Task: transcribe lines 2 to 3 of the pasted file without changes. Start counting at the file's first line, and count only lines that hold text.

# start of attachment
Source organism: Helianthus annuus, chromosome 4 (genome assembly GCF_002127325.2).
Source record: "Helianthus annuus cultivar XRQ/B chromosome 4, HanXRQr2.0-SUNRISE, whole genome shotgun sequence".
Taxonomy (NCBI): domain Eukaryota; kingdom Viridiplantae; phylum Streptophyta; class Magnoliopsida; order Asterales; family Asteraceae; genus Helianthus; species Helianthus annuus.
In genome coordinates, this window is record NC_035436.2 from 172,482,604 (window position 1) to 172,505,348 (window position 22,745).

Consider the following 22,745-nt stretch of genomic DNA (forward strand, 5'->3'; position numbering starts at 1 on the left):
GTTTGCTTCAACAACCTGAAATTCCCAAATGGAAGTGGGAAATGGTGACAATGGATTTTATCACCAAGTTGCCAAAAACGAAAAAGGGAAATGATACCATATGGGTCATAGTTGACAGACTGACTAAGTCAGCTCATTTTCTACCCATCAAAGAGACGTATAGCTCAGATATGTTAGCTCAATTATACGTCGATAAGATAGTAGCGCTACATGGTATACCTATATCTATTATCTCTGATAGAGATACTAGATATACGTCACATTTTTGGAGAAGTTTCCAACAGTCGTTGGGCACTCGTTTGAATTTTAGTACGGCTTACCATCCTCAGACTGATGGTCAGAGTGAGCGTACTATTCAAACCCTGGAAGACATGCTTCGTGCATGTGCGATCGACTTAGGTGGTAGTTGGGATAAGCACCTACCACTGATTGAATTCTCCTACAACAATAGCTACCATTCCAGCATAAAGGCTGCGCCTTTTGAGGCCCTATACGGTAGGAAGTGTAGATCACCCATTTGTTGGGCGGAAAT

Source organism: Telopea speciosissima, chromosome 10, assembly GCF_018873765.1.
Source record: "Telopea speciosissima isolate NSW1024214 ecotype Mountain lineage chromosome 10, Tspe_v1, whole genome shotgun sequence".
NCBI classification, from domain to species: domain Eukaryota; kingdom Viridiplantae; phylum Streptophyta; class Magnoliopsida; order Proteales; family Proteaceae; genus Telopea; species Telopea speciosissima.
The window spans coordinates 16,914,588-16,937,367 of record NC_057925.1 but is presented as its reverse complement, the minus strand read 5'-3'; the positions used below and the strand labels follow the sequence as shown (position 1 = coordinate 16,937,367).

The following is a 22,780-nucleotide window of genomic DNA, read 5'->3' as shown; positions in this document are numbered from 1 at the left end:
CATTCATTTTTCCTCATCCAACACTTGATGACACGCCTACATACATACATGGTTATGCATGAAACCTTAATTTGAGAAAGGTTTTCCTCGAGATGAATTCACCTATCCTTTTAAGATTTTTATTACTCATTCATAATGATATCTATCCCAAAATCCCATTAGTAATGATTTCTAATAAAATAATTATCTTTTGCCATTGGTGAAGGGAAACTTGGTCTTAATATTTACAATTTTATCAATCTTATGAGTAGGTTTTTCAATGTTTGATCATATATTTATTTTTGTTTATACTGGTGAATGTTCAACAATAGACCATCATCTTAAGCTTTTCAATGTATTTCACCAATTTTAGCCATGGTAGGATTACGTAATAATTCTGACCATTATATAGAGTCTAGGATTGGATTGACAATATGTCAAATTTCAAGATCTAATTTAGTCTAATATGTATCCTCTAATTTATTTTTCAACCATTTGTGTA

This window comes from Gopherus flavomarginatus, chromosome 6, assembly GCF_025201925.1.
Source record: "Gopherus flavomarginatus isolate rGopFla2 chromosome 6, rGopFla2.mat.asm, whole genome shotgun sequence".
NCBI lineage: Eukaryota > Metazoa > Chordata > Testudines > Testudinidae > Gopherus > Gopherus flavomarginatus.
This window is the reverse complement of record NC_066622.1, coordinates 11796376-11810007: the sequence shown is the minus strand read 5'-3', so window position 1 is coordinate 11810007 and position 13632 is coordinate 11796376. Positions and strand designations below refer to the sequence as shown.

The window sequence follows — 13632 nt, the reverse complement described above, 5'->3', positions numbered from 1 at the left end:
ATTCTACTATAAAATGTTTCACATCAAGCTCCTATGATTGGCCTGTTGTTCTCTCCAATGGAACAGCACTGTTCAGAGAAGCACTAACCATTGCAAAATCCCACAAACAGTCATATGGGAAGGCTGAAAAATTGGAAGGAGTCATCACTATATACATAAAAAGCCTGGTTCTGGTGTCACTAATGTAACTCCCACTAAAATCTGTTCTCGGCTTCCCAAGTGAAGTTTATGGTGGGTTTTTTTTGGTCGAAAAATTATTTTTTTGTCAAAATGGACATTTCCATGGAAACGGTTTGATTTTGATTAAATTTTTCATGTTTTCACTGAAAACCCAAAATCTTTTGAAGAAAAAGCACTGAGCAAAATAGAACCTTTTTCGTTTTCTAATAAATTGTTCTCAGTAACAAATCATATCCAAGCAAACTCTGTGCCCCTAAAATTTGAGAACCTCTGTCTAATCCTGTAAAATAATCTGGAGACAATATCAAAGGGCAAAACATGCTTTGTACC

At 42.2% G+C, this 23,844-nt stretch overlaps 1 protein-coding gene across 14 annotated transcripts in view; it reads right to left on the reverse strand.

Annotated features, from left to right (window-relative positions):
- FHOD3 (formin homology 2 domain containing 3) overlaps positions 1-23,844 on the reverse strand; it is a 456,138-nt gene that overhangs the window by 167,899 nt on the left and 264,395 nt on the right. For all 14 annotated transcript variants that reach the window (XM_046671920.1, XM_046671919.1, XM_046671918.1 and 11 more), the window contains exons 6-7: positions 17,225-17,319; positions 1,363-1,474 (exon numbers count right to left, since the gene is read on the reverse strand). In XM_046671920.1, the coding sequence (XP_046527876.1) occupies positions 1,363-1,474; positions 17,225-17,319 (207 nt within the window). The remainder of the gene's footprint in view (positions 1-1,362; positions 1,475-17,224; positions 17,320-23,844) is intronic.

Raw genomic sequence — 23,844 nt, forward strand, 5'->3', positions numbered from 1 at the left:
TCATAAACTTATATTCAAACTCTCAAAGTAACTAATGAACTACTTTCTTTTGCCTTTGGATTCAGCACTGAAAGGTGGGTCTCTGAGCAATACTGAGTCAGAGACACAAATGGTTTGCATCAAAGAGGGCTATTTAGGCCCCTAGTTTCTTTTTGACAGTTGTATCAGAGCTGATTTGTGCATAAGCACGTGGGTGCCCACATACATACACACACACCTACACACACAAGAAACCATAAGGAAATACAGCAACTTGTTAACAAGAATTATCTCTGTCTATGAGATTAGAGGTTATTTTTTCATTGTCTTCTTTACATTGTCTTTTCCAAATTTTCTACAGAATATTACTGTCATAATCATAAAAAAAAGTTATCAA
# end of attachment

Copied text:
Source record: "Helianthus annuus cultivar XRQ/B chromosome 4, HanXRQr2.0-SUNRISE, whole genome shotgun sequence".
Taxonomy (NCBI): domain Eukaryota; kingdom Viridiplantae; phylum Streptophyta; class Magnoliopsida; order Asterales; family Asteraceae; genus Helianthus; species Helianthus annuus.